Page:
Happy Friday everyone! I’m excited that everyone enjoyed part 1 of my mini video tutorial on applique. Here in part 2, I talk about tips on making stems for floral applique from strips of fabric. Enjoy!
It’s that time of the year where I have some new patterns that will be released at the end of the month when I attend Quilt Market in Houston. So, I thought I would share them with you along with the inspiration behind the quilt.
This week I am featuring my new lap quilt Stepping Stones. This is 70 x 70” lap quilt that has a scrappy pieced center and is framed by appliqué.
I wanted a block that would feature the color prints I chose but be easy to make. This simple square in a square design was the answer. Each block has 3 different color prints and a tan background. I alternate between blocks that have the tan print background as the corners and blocks that have the color prints as the corners. This creates the unique secondary design. Here are examples of the two blocks types:
Since this quilt also features an appliqué motif that frames the center, I wanted to review some appliqué tips.
First, for the stems I cut bias strips from a green print fabric. It’s easiest to cut the strips needed from fat quarters (or fat eighths if you don’t need a lot). To cut bias strips, lay the fabric on the cutting surface, lay the 45° line of your ruler on the fabric edge, and then start cutting strips. The photos below show these steps:
Once you have the strips cut, fold in the sides of the strip and press to make the stem. If you start with a 1” wide bias strip, after pressing, your stem will be 1/2” wide. Using a bias tool makes it easier to fold the strips into stems.
My second tip: start stitching your appliqué motif with the stems and then build the rest of the design from there. Use small dots of appliqué glue to shape and hold your stems in place for stitching. Here’s my favorite glue:
This is Roxanne’s Glue Baste-it. This is the best glue that I have used. It’s a small container, but you use so little of it at a time, that it lasts through several projects.
My final tip for this post: If you have an appliqué motif that is made up of several pieces layered on top of each other, stitch the smaller pieces to the larger pieces before stitching it all down to the quilt top. For example, here is the medallion corner stone:
The red penny circle was stitched to the gold circle. Then that unit was stitched to the blue medallion piece. After that was done, the excess fabric was trimmed out in the back before stitching the whole medallion to the quilt top.
I hope these tips were helpful and that you are excited to make this quilt! You will see announcements here and on my Facebook and Instagram pages when the pattern is available.
Have you ever admired a quilt with a beautiful appliqué motif and said: “I want to do this!”. Well, I hope you have. Needle-turn hand appliqué has been a passion of mine for almost as long as I have been quilting. Now, I know many of you do not like hand work and are afraid of the “A” word. But you don’t have to be! You can do your appliqué by machine. I just love the added something that appliqué gives to a quilt top, whether it is pieced or just a plain background.
I have done appliqué posts in the past talking about many of the different steps for doing hand appliqué but have never done a full post on making stems. So, here you have it …. a blog post on stems! If you are interested in appliqué instruction from start to finish, consider purchasing my video class Sew on the Go with Needle-turn Hand Appliqué. Once purchased it’s yours to keep forever!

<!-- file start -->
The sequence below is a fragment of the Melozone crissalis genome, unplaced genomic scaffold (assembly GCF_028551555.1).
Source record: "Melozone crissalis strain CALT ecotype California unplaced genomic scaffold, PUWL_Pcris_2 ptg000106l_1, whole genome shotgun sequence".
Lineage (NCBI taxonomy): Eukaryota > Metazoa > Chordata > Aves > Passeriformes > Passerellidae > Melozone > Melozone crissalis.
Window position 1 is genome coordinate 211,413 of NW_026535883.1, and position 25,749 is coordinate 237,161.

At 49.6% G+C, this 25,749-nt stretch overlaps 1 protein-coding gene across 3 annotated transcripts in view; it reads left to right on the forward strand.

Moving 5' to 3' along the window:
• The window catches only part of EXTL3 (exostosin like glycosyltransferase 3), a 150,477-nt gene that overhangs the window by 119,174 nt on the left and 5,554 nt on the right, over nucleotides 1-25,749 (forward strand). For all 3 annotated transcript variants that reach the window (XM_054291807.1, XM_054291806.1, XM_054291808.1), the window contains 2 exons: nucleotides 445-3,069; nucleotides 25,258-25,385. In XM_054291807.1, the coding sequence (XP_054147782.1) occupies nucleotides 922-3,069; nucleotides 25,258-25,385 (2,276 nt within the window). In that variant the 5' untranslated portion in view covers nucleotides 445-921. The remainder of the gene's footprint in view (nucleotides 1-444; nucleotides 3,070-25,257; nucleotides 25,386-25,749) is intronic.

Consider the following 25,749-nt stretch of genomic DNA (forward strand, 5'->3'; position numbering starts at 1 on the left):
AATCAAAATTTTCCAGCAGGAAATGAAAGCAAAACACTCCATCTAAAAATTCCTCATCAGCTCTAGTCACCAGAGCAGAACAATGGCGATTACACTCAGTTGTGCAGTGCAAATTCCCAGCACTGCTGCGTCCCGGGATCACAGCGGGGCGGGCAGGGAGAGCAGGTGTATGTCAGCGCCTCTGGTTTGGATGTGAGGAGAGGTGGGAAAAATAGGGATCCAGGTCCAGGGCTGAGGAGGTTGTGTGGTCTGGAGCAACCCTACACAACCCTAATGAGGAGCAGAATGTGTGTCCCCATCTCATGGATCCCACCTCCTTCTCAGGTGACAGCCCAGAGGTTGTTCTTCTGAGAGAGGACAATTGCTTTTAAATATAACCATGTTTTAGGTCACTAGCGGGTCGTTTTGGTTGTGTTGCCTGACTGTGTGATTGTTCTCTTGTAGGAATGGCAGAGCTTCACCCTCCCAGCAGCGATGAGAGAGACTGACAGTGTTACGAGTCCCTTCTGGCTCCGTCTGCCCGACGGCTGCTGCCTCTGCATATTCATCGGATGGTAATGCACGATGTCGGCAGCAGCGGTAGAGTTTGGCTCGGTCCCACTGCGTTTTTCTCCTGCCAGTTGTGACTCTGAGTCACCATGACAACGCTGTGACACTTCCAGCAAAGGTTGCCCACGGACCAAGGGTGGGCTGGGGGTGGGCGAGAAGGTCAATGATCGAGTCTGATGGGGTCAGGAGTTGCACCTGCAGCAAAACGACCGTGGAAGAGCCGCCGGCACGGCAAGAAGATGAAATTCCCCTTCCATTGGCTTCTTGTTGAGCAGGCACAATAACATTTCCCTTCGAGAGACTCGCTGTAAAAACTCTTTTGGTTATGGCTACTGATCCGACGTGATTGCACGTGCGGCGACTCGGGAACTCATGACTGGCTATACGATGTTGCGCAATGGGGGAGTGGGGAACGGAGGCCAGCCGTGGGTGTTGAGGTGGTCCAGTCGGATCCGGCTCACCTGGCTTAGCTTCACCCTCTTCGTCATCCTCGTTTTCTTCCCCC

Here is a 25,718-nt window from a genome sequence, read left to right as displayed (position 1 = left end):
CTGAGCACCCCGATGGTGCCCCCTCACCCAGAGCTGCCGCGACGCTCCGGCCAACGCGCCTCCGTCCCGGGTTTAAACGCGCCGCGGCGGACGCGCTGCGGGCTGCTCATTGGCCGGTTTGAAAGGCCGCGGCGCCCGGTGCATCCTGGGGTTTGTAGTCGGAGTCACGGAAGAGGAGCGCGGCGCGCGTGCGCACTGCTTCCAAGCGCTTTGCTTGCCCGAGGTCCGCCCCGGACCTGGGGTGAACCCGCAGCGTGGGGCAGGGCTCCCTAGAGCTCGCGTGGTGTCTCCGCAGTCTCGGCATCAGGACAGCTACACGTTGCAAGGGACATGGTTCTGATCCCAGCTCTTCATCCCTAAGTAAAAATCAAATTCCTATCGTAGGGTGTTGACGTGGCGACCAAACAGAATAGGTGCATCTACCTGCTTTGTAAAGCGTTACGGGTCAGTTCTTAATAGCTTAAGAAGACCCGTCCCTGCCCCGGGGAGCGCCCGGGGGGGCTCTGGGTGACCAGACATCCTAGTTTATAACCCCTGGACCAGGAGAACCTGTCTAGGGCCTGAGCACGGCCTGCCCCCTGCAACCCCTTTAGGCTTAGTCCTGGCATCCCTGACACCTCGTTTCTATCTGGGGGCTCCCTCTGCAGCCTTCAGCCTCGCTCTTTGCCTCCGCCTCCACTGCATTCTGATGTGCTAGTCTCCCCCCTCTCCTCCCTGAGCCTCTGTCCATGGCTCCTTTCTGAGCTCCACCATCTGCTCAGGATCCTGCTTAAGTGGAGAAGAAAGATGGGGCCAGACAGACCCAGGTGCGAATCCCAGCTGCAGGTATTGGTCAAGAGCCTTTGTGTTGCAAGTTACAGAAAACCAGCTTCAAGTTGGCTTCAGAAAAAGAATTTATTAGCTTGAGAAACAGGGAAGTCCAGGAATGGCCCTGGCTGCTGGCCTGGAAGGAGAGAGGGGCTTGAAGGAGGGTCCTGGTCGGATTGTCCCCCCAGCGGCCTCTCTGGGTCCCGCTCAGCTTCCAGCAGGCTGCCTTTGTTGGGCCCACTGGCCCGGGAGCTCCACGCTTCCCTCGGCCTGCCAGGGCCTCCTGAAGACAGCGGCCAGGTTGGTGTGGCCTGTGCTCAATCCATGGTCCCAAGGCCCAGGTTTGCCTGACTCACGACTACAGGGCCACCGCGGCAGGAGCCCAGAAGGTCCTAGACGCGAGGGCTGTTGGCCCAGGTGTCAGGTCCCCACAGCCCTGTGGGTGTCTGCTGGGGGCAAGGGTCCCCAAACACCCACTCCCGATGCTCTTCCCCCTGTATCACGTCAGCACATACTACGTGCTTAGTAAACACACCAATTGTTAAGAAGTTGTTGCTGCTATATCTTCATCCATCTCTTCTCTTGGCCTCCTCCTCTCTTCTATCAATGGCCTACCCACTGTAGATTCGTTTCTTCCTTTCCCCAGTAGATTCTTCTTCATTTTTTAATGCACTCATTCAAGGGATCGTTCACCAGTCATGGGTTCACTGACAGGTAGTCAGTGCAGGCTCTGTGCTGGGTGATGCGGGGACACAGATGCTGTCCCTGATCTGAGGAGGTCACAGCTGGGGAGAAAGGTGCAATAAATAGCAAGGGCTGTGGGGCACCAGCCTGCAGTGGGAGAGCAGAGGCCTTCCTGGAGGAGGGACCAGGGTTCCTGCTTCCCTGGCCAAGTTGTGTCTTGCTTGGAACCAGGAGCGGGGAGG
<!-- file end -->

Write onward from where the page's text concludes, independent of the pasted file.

I like to create my stems from bias cut strips since those are easier to manipulate into curves than straight cut strips. I usually use either a fat quarter or fat eighth depending on how many stems I need. Here is how to cut bias stems.
Press your fabric and lay it on the cutting table as shown:
Align the 45° line of your long (24″) ruler with the bottom of the fabric (the arrow in the photo is pointing to the 45° line):
Now, using the rotary cutter, make your first cut:
Then measure and cut out the amount of strips you need. If you need stems longer than the strips produced, you may have to stitch a few strips together before preparing them into stems.
Cut your strips 1/2″ wider than the width of your finished stem. For example, if you want 1/2″ stems you need to cut your bias strips 1″ wide.
Now it’s time to prepare the strips into stems. To do this, I use a bias tool. They come in sizes from 1/4″ to 1″. The size of the tool in the finished size of the stem. So, for a 1/2″ stem, we will use a 1/2″ bias tool.
Feed the strip, right side of fabric down, into the larger end of the tool until it comes out the smaller end. When it comes out of the end, the sides of the strip will be folded over as shown. Use the iron press this fold all the way down the strip to make the stem.
When you are done making stems and are ready to put them onto your quilt background, you will affix the stems with the raw edges down. Here’s a project I have in progress to show you how I am shaping the stems:
Stems are usually stitched onto the project first because they are usually covered with flowers and leaves or other parts of the appliqué motif.
Here are a few of my favorite appliqué patterns:
So, that’s making stems! Not very hard to do and they add so much to an appliqué design.
Leave a comment below in this blog post on your favorite type of appliqué project and win a free pattern for my newest design Summer Serendipity.
I will draw for the winner in 2 weeks! **Winner has been chosen** Congrats Sharon Aurora!**